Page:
Does anyone feel a draft? If so, you may want to investigate winterizing your windows and doors to keep the chill out and the warmth in. Depending on how extensive the air leakage or insulation deficiencies are, you may or may not need to consider replacing windows or doors entirely. Before you commit such an investment, however, there are several more affordable approaches from both inside and out.
Caulk from the outside
Choosing the right caulk
Caulk is a waterproof filler and sealant useful for all sorts of home improvement projects. The number of choices available at your local hardware store will reflect that, which can be daunting if it's your first time winterizing your windows or doors. Essentially, what you're looking for is something labeled "exterior grade" — it's formulated to withstand the elements.
There are three types of caulk that are best for weatherizing windows and doors.
- Acrylic: An economical option for sealing narrower gaps. For better performance and longevity, look for labels such as "100% silicone," "plus silicone," or "siliconized.
- Polyurethane: The best caulk for exterior projects due to its superior adhesion and flexibility. It's a little harder to work with, but will save you effort in the long run because it needs replaced less often.
- Hybrid: A combination of polyurethane and silicone, easier to apply than straight-up polyurethane but with a higher price tag.
How to caulk
Caulking is a simple three-step process — scrape, clean, apply.
- Scrape away old or deteriorated caulk with a putty knife or 6-in-1 painter's tool. In some cases, a caulk remover can make this job less strenuous. Let it set for 2 to 3 hours to work its magic.
- Ensure the perimeter between frame/siding or frame/exterior trim is clean and clear of all leftover caulk, residues, and debris. A household cleaner or rubbing alcohol should do the trick.
- Apply the new caulk. This is best done with a caulking gun rather than directly from the tube. Snip the caulk cartridge nozzle to dispense your desired bead size, puncture the inner seal, and load the gun. Apply consistent pressure to the trigger and hold at a 45-degree angle.
Weatherstrip from the inside
What is weatherstripping?
Weatherstripping refers to materials applied around the edges of windows and doors to prevent leaks and moisture infiltration. This job can often be performed from within your home, which means you're less likely to have to pull out the ladder. It's a good thing, too, because as with caulking, there is a dizzying array of options.
Four popular types of weatherstripping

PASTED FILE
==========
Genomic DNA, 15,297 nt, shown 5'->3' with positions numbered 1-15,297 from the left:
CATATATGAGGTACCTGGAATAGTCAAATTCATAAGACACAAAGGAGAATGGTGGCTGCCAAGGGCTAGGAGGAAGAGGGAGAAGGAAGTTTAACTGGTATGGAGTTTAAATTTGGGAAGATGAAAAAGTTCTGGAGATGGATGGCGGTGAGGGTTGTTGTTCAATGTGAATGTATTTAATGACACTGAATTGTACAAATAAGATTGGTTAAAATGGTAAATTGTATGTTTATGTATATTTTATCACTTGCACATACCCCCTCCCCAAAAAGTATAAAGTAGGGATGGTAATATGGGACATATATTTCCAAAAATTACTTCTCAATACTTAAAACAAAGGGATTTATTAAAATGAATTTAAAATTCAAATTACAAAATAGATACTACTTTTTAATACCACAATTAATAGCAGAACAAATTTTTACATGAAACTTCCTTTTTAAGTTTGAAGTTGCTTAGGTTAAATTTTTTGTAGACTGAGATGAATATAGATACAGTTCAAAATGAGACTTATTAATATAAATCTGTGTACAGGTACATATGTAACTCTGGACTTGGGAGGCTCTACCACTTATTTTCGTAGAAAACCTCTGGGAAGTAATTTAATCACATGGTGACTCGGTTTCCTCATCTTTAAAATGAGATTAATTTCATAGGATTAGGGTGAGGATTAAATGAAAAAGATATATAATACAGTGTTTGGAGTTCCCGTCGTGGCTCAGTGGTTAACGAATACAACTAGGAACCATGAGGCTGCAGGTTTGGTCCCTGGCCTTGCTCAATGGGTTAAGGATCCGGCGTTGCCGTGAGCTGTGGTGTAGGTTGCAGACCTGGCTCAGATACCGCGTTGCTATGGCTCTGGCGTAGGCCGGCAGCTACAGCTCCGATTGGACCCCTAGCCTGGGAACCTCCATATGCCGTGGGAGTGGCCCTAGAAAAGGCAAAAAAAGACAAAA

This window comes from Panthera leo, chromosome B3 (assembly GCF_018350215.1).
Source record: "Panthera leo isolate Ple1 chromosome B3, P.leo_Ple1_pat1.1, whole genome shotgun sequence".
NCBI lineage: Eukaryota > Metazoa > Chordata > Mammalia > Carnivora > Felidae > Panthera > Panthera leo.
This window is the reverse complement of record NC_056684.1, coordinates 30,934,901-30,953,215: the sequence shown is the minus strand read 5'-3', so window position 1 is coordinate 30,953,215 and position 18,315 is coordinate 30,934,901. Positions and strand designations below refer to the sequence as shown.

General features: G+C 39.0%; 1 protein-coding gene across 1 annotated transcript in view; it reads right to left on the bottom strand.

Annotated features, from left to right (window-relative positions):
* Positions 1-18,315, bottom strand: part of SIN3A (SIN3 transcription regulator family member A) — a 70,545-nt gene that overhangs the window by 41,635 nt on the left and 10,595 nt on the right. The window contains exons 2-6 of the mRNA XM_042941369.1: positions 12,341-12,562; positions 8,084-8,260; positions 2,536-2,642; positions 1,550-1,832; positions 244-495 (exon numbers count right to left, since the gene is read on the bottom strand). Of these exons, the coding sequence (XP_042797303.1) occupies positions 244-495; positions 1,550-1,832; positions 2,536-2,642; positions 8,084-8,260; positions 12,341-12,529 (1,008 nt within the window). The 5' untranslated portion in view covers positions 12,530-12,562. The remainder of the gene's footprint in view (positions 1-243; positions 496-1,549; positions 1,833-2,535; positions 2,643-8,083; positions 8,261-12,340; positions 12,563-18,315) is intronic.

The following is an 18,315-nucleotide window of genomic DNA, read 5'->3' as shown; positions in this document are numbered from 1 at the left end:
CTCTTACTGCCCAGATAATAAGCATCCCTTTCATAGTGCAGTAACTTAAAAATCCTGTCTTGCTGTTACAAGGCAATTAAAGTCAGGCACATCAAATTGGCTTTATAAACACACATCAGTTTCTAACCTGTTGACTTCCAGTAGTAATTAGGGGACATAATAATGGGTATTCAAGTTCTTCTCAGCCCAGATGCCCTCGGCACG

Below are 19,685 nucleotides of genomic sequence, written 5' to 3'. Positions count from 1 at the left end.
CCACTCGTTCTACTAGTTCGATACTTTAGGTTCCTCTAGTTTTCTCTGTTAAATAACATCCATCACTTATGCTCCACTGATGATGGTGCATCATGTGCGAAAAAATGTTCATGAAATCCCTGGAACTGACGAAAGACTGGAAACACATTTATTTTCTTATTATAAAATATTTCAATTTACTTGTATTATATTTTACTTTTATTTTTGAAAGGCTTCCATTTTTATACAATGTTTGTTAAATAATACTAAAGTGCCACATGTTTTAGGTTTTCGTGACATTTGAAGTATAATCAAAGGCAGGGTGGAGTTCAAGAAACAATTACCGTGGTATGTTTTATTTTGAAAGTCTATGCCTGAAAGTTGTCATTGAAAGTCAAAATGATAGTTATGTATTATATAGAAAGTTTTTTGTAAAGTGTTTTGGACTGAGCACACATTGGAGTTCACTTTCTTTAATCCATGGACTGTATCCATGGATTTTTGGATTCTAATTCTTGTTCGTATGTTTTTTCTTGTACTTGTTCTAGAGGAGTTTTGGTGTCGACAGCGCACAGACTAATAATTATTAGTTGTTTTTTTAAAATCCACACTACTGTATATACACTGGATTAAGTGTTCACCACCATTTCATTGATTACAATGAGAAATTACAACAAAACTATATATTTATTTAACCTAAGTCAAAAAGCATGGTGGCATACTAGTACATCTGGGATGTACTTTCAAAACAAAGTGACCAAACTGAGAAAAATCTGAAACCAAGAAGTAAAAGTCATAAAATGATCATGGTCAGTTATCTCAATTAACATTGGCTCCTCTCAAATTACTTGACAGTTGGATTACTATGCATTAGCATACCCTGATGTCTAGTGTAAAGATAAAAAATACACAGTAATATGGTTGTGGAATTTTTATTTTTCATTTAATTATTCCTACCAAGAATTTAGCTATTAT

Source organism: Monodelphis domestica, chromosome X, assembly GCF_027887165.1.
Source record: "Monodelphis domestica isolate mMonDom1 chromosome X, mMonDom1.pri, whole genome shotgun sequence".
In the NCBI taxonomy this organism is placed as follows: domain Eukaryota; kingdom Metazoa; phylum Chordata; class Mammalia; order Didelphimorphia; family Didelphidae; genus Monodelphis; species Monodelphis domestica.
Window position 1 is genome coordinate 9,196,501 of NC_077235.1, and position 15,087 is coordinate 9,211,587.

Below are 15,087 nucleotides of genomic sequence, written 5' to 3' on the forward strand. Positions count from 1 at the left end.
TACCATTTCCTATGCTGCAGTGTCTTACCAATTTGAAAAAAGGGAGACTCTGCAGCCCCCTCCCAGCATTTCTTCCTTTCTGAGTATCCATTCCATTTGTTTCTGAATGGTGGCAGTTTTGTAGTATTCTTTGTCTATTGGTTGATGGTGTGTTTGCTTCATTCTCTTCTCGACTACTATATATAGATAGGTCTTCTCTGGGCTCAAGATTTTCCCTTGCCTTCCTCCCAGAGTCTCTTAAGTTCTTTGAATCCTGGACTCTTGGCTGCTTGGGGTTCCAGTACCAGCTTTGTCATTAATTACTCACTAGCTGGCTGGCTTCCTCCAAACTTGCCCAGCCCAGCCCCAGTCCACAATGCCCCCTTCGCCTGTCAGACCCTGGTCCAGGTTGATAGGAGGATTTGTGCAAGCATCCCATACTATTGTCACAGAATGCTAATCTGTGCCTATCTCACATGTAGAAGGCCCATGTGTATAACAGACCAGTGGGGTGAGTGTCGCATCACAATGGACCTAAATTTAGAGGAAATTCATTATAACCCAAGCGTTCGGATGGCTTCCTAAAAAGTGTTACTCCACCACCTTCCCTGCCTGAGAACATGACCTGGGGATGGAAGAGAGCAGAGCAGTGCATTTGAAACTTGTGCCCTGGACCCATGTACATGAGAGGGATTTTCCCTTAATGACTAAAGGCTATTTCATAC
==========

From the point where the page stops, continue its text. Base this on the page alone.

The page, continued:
Here are the four types of weatherstripping you should be most aware of.
- Adhesive-backed foam (aka foam tape) is applied to either the outer edges of window sashes themselves or the interior edges of door or window framing. It compresses when the windows or door is shut to seal any gaps.
- Tubular rubber gaskets function in much the same fashion and are sold in foam-filled or hollow-core varieties. The foam-filled holds its shape better than hollow-core.
- V spring or tension seal weatherstripping consists of a strip of plastic or metal folded into a V-shape that springs open when a door or window is closed to create the seal.
- Felt is the old standby, sold in rolls and cut to fit. It's not as durable or precise as other weatherstripping methods, but is inexpensive and can be fairly effective.
Other weatherproofing solutions for windows
Window insulation kits
Window insulation kits allow you to shrink wrap the inside of your windows with an insulating layer of plastic film. The film is stretched out to a size slightly larger than the window opening and heat is applied until it shrinks to fit. When utilized properly, window insulation kits add a wrinkle-free, waterproof barrier that guests would hardly know is there.
Interior storm windows
Interior storm windows (aka invisible storms, window inserts, or energy panels) are clear glass or acrylic panels that pop into the interior window frame casing, sealed either magnetically or by compression.
Thermal window treatments
Thermal window treatments such as thermally-lined drapes and cellular shades wall off drafts while adding a decorative touch.
Extra sash lock
Ensure your sashes fit together nice and snug by installing an additional sash lock. Space each sash lock about a third of the way away from either side jamb.
Other weatherproofing solutions for doors
Bolt them shut!
Simply using the deadbolt can make a big difference. Bolting exterior doors shut creates a tighter seal against the frame.
Draft guards and door sweeps
The gap between the door and threshold is especially vulnerable to energy loss during heating season. Draft guards (insulated tube not attached to bottom of door), door sweeps (attached flat strip of plastic, aluminum, or stainless steel with nylon, plastic, vinyl, or sponge brush underlayer), or even rolled-up towels can cover this breach.
Need replacement windows or doors after all?
You can winterize a window or door all you want, but it won't do a bit of good if the framing is rotted out or compromised. Can you see sunlight or light poking through? When you hold a candle or incense stick to the frame, does it flicker or smoke? Does it feel soft or spongy? If it ends up that you *do end up requiring new windows or exterior doors, Hodges is here to supply your needs with the top energy-efficient models from the best brands in the industry. Message, call, or visit either of our two showroom locations (by appointment only).